After the polls closed, Tymoshenko went a step further, asserting that her bloc has essentially agreed on a renewed coalition accord with Our Ukraine and the Socialist Party and is ready to sign it as soon as March 27. "I can say that at this moment, our party, the Socialist Party, and the Our Ukraine party have fully agreed on the text of a coalition agreement," she said.

Tymoshenko said that under the agreement the political force finishing first among the three potential coalition partners would have the right to propose a candidate to form the next government. This, in effect, means that Tymoshenko will make a bid to regain the premiership she lost in September 2005.

A renewed Orange alliance would have to overcome the internal strife that proved to be its downfall when it led the government from January-August 2005. The biggest obstacle would be finding a way for Tymoshenko and Our Ukraine officials to work together after she accused some prominent members of the pro-presidential party of corrupt practices last year. If Tymoshenko becomes prime minister, such Orange Revolution combatants as Petro Poroshenko, Oleksandr Tretyakov, and David Zhvaniya -- all of whom were singled out by Tymoshenko -- would likely be reluctant to cooperate fully with her either as cabinet members or as Our Ukraine representatives in a joint parliamentary coalition.

A second hurdle would be finding common ground with the Socialist Party, whose participation is seen as essential if an Orange coalition is to be restored. The Socialist Party is ideologically and programmatically incompatible with Our Ukraine and the Yuliya Tymoshenko Bloc. This became evident in 2005, when Socialist lawmakers repeatedly voted against World Trade Organization-oriented legislation proposed by the government in which their party had several ministers.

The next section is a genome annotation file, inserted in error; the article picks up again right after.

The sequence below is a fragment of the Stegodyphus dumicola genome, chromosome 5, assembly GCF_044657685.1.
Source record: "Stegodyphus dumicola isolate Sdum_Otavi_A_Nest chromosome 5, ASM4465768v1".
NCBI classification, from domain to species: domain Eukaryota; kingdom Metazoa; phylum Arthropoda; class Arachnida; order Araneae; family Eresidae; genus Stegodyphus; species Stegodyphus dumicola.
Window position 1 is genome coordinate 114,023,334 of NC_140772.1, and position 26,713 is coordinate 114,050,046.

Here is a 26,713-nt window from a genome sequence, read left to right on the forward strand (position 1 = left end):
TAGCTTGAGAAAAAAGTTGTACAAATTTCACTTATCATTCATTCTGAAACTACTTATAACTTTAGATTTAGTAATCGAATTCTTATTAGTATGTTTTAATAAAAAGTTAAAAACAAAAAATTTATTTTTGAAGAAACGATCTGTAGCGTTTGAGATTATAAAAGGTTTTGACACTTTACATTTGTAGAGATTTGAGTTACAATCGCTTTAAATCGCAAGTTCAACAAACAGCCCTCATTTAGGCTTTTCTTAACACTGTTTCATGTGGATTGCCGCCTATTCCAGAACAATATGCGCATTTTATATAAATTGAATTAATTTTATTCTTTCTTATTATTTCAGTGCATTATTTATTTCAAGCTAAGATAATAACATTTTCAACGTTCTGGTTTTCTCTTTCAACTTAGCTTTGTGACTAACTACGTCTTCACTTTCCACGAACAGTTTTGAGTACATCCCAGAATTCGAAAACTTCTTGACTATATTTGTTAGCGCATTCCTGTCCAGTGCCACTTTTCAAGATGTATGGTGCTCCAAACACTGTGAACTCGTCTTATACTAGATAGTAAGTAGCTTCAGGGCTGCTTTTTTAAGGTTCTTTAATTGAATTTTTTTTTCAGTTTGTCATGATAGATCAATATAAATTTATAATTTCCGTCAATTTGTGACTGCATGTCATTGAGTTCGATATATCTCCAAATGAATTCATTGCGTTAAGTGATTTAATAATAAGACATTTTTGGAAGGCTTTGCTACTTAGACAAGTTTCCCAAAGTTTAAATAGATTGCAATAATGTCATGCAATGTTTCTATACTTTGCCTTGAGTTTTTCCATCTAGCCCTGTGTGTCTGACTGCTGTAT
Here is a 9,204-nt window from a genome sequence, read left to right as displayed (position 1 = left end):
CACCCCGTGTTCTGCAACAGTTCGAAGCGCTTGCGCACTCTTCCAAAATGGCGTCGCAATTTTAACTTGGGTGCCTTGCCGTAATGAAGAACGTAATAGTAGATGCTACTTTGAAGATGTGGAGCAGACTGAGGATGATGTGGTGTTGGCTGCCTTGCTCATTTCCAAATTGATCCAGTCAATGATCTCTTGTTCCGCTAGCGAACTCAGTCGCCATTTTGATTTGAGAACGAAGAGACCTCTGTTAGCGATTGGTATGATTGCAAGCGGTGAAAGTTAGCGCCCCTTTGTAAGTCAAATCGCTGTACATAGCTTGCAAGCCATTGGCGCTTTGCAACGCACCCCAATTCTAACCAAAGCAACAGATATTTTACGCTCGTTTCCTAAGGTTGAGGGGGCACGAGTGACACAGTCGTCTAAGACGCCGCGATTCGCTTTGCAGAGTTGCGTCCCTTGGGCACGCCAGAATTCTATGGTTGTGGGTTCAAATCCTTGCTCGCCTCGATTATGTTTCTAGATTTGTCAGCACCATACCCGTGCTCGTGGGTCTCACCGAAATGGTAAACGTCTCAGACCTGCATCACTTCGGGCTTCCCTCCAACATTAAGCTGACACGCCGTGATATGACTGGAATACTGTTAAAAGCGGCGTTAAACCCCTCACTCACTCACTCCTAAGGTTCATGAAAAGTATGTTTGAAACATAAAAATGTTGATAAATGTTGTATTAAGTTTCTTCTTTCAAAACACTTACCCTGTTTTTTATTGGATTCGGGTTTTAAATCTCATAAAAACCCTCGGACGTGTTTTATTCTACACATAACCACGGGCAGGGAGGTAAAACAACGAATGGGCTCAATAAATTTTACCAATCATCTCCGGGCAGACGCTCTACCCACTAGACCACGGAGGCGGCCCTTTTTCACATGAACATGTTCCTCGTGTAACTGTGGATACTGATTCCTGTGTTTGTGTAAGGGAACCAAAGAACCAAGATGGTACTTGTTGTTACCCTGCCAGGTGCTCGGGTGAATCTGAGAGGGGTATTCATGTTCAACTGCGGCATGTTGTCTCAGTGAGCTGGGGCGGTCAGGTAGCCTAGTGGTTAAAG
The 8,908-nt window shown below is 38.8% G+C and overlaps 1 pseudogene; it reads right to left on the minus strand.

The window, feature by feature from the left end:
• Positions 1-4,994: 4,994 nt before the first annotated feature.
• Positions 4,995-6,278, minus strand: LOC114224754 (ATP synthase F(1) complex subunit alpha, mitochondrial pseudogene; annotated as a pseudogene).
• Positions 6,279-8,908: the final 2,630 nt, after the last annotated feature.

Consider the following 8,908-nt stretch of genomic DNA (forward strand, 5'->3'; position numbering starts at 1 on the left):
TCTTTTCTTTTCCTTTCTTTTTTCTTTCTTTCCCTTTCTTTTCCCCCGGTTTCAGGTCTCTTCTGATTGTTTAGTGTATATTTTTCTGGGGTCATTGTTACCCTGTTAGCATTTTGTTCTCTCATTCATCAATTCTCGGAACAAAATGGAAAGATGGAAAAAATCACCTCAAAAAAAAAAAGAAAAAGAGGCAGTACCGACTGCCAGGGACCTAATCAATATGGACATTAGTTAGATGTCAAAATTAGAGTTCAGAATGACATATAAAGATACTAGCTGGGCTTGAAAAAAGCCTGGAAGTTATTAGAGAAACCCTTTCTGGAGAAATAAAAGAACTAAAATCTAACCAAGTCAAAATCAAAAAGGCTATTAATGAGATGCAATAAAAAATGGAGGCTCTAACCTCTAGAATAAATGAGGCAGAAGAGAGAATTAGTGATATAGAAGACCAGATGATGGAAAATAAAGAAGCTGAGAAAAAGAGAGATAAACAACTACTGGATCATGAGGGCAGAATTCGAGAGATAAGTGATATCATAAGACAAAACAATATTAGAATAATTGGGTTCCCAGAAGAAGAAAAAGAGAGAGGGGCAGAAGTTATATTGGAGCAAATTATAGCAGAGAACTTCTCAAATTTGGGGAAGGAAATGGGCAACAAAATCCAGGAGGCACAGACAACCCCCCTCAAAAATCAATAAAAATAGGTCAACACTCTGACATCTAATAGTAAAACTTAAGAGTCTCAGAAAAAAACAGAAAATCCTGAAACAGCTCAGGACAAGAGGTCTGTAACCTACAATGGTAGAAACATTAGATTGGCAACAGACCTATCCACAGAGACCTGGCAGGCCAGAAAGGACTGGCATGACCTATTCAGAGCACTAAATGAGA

In addition, the Socialist Party's staunch opposition to Ukraine joining NATO and the privatization of land have undermined Yushchenko's efforts to implement the reforms he promised during and after the Orange Revolution.

If the Orange coalition cannot be pieced back together, the possibility of Our Ukraine joining forces with the election-winning Party of Regions is still open. In theory, such a coalition could form a government enjoying solid parliamentary support. Immediately after the March 26 vote, Yanukovych indicated that such a development might be possible. "The Party of Regions has gained a decisive victory, and we are ready to assume a huge responsibility on behalf of the Ukrainian people -- for political, economic, and social stability in the country," he said. "We are ready to take responsibility to form a government, and we call on everybody who holds Ukraine's fate dear to join us."

But if the official results confirm the exit polls' predictions, it would appear that a Tymoshenko-Yushchenko reunion would make a happier political marriage than one between the former rivals in the bitterly disputed presidential race in 2004